To determine the potential mechanism by which high concentrations of lactate stimulate NPC senescence and oxidative stress, RNA-seq and bioinformatics analysis were performed. The PI3K/Akt pathway was found to be the most highly enriched signaling pathway, which may underlie lactate-induced NPC senescence and oxidative stress. Activating the PI3K/Akt signaling pathway exerts protective effects in IVDD, and PI3K/Akt activation can ameliorate NPC senescence and oxidative stress.


In conclusion, a high concentration of lactate may promote NPC senescence by suppressing the Akt/p21/p27/cyclin D1 pathway and promote NPC oxidative stress by suppressing the Akt/Nrf2/HO-1 pathway. This study provides valuable insights into the role of lactate in NPC senescence and oxidative stress during IVDD and may facilitate the effects of current IVDD therapies.


The study investigates the molecular mechanism by which lactate regulates the PI3K/Akt pathway in the degenerative intervertebral disc. It was found that lactate can directly interact with intracellular proteins like SENP1 and PHD2, regulating biological processes. The inhibition of PI3K/Akt pathway by lactate may be associated with lactate-protein interaction. Molecular docking revealed that residues (Lys39 and Leu52) in the PH domain of Akt can form hydrogen bonds with lactate. The Akt protein’s modular structure consists of the PH domain at the N-terminus, the kinase catalytic domain in the middle, and the AGC-kinase C-terminal domain at the C-terminus. Akt activation requires membrane translocation and phosphorylation by the kinase recruited to the membrane. Several small molecule compounds have been proven to inactivate Akt by binding to the PH domain. Genipin and Abrus Agglutinin have been reported to bind to Lys39 and Leu52 in the PH domain, inhibiting Akt activation. This suggests that lactate may suppress Akt phosphoactivation by binding to Lys39 and Leu52 in the PH domain of Akt. Further investigation into potential therapeutics targeting lactate in IVDD treatment is warranted.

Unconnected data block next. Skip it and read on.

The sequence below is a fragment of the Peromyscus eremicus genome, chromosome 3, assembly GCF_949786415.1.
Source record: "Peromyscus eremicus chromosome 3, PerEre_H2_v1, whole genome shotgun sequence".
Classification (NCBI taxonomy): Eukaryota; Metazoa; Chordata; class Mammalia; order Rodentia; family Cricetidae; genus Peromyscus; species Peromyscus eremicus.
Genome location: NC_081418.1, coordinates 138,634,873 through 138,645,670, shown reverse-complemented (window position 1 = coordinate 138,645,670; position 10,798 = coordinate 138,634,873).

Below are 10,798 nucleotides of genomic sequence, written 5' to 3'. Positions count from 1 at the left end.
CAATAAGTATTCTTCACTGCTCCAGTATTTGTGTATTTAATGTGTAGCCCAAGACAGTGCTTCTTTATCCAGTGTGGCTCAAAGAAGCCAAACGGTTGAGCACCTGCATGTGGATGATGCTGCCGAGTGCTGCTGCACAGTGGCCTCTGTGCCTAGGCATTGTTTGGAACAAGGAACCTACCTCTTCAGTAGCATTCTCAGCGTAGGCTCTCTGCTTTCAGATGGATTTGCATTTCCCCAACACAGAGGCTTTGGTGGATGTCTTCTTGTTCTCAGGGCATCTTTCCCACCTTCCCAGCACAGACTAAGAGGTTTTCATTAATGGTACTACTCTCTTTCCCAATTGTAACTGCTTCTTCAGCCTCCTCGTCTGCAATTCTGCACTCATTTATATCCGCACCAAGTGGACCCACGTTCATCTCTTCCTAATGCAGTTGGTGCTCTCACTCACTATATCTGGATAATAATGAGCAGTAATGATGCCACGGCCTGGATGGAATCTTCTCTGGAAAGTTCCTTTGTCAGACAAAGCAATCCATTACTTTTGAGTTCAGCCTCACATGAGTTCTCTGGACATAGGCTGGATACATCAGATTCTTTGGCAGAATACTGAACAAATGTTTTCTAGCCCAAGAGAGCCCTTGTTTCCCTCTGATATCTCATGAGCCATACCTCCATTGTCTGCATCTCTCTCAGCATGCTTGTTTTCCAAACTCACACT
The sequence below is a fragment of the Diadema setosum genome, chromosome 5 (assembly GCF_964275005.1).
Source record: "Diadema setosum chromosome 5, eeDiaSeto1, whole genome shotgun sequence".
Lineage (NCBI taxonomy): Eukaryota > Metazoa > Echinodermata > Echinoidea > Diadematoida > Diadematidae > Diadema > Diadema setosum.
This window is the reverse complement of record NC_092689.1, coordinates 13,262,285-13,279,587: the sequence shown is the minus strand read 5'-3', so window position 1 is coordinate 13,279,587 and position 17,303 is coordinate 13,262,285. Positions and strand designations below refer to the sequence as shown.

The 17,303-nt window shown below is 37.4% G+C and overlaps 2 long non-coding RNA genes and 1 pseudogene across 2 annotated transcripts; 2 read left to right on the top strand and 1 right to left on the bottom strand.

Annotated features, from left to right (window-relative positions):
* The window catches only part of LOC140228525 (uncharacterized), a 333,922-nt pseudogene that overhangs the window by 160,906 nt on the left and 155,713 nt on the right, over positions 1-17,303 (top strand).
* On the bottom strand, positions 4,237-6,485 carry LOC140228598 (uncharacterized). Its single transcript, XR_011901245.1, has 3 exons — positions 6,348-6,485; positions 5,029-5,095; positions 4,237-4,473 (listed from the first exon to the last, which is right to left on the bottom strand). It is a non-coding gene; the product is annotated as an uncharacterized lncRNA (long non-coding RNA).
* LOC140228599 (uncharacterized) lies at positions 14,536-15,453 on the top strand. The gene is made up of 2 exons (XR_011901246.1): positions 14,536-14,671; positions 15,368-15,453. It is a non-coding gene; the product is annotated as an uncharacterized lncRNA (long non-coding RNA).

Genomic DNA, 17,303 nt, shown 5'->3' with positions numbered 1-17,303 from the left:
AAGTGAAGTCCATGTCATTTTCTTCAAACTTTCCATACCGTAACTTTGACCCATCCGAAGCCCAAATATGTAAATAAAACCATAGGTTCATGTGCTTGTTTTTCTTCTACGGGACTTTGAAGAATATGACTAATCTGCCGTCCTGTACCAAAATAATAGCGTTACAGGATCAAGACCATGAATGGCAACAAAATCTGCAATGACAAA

This study explores lactate’s effects on NPC senescence and its underlying mechanism, highlighting its association with IVDD progression. It suggests a new strategy targeting lactate in IVDD treatment, potentially providing a new approach to combat this disease.

At Dynamic Disc Designs, we have worked to highlight the dynamics of the intervertebral disc through accurate modelling to scale to facilitate education and promising solutions pharmacologically, non-surgically and surgically when appropriate.